‘Hone In’ or ‘Home In’?

To find something or get closer to something, you home in on it. To sharpen something is to hone it.

Mignon Fogarty
3-minute read

When you get closer to finding a difficult truth or finding a hiding criminal, you home in on them, just as a homing device allows you to find something. 

‘Home In’

Put an image in your mind of a homing pigeon arriving home to a lovely enclosure on top of a grand castle like the Windsor Castle or the Tower of London to remember that you home in on something. 

A castle would be a great home, as long as it had modern heating and plumbing and wasn’t so big that you'd feel lonely. And you don’t want it to be so big that criminals could hide and then you’d have to home in on them with your homing pigeons. So maybe a small castle with a homing pigeon enclosure on the roof, just in case, would make a good safe home. 

Here’s an example:

Aardvark quickly homed in on the weaknesses in Squiggly’s alibi.

‘Hone In’

Hone means to sharpen and comes from an Old English word that meant “stone” or “rock”—you hone a knife on a sharpening stone. Think of it as a honing stone to remember that to hone means to sharpen—it kind of rhymes and both words have an N.

You don’t hone in on anything except maybe a sharp blade. 

Here is an example of the verb hone in a sentence:

Squiggly honed his cooking skills in Montreal.

hone in or home in?

‘Zero In’

If you think you’ll still have trouble remembering the difference between hone in and home in, the American Heritage Guide to Contemporary Usage and Style suggests using the phrase zero in as an alternative to home in

Then I wondered where we get that phrase, and it appears to come from shooting culture. According to the American Heritage Dictionary of Idioms (those American Heritage people get around) to zero in on something means to direct your attention to it because when you aim a gun at something, you’re directing your attention on it.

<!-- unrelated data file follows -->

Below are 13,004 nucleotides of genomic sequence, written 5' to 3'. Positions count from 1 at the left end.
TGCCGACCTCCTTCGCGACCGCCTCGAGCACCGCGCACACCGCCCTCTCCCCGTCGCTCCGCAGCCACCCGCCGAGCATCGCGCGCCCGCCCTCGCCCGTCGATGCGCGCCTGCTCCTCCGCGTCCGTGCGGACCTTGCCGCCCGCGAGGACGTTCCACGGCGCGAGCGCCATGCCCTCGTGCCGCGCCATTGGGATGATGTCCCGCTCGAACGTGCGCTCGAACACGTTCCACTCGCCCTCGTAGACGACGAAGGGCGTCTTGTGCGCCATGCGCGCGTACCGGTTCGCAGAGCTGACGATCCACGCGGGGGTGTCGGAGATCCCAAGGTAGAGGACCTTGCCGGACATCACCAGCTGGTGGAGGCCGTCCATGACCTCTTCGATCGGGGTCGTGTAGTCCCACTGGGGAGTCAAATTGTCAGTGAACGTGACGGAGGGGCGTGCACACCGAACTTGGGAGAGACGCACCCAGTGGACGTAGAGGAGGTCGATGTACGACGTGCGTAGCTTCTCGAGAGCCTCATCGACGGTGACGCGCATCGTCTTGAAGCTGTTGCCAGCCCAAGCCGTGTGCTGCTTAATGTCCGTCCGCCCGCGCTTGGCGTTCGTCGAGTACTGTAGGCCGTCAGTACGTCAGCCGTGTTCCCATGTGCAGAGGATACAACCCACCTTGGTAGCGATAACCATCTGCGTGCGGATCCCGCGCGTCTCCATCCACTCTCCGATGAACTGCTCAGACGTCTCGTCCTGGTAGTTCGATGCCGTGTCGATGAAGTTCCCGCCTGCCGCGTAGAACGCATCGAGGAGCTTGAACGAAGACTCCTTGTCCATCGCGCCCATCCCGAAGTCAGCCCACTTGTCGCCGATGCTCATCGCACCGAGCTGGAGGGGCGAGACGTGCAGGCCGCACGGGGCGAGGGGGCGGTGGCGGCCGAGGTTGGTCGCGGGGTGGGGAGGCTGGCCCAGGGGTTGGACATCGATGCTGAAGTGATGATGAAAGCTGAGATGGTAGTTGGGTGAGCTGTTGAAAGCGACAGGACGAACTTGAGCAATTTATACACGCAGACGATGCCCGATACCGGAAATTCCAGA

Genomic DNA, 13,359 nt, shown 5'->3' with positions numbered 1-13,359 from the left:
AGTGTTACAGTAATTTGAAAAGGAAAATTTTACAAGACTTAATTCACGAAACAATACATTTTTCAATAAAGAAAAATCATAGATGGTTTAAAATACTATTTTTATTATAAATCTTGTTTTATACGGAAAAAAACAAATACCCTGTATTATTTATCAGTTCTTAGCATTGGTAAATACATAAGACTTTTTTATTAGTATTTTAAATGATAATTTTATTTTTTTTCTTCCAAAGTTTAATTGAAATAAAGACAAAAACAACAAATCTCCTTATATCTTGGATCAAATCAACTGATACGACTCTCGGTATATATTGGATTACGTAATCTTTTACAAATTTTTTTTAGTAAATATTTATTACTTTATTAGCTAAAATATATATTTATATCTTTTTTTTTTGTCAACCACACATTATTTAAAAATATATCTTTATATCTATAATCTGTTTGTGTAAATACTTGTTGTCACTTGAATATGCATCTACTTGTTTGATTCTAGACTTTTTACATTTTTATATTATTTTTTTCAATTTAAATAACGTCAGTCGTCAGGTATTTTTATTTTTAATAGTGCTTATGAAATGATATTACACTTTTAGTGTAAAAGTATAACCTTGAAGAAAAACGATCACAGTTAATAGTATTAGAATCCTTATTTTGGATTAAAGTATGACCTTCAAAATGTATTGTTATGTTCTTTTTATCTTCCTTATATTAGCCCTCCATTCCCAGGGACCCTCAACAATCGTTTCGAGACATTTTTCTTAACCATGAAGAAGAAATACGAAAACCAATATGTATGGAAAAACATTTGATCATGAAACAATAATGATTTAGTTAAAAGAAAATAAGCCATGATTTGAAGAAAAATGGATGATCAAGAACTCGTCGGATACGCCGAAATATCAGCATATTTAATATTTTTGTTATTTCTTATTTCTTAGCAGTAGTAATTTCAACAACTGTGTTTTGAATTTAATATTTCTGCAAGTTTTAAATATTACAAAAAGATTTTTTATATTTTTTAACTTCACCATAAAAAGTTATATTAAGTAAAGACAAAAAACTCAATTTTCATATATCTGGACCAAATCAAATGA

The zero part comes from the crosshairs of you see through a scope, because if you’re aiming perfectly—directing all your attention so that the center of the crosshairs are on your target—you're at the point that looks just like the intersection of the X axis and Y axis on mathematical graphs, which is labeled (0,0). And that’s why directing your attention toward something, just like homing in on something, is called zeroing in on it.

And as a complete aside, I was asking my husband about guns and scopes while I was writing this, and he told me that originally the lines you see as crosshairs were made of spiderweb threads. That seemed too fascinating to be true to me, but from what I could find on the internet, it does appear to be true. Crosshairs were originally made using actual hair or spiderwebs.

So getting back to the Quick and Dirty Tip, to find something or get closer to something, you home in on it or zero in on it. You can remember to use home in by thinking of a homing pigeon on the roof of a castle. To hone something is different. It means to sharpen something, and to remember that, you can think of a honing stone for sharpening a knife.

Image courtesy of Shutterstock.

About the Author

Mignon Fogarty

Mignon Fogarty is the founder of Quick and Dirty Tips and the author of seven books on language, including the New York Times bestseller "Grammar Girl's Quick and Dirty Tips for Better Writing." She is an inductee in the Podcasting Hall of Fame, and the show is a five-time winner of Best Education Podcast in the Podcast Awards. She has appeared as a guest expert on the Oprah Winfrey Show and the Today Show. Her popular LinkedIn Learning courses help people write better to communicate better.

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